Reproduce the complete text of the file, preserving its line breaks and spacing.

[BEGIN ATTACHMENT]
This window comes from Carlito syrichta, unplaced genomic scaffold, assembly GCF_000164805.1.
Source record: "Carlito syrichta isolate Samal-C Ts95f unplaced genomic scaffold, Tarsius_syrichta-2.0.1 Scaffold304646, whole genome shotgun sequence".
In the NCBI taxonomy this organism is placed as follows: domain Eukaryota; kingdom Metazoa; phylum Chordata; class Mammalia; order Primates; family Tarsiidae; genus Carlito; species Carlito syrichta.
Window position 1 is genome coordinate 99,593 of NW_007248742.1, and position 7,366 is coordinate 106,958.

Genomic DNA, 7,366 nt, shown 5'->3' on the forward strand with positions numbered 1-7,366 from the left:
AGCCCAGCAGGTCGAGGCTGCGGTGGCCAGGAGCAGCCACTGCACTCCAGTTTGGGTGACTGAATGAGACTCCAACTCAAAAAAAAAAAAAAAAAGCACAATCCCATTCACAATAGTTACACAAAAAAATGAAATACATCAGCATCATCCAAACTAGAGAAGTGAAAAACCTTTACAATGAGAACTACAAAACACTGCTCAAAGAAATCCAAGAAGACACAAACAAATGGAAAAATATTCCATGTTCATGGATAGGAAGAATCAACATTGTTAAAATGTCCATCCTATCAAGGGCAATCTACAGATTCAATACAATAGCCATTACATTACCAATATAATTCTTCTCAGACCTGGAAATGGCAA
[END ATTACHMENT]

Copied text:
This window comes from Carlito syrichta, unplaced genomic scaffold, assembly GCF_000164805.1.
Source record: "Carlito syrichta isolate Samal-C Ts95f unplaced genomic scaffold, Tarsius_syrichta-2.0.1 Scaffold304646, whole genome shotgun sequence".
In the NCBI taxonomy this organism is placed as follows: domain Eukaryota; kingdom Metazoa; phylum Chordata; class Mammalia; order Primates; family Tarsiidae; genus Carlito; species Carlito syrichta.
Window position 1 is genome coordinate 99,593 of NW_007248742.1, and position 7,366 is coordinate 106,958.

Genomic DNA, 7,366 nt, shown 5'->3' on the forward strand with positions numbered 1-7,366 from the left:
AGCCCAGCAGGTCGAGGCTGCGGTGGCCAGGAGCAGCCACTGCACTCCAGTTTGGGTGACTGAATGAGACTCCAACTCAAAAAAAAAAAAAAAAAGCACAATCCCATTCACAATAGTTACACAAAAAAATGAAATACATCAGCATCATCCAAACTAGAGAAGTGAAAAACCTTTACAATGAGAACTACAAAACACTGCTCAAAGAAATCCAAGAAGACACAAACAAATGGAAAAATATTCCATGTTCATGGATAGGAAGAATCAACATTGTTAAAATGTCCATCCTATCAAGGGCAATCTACAGATTCAATACAATAGCCATTACATTACCAATATAATTCTTCTCAGACCTGGAAATGGCAA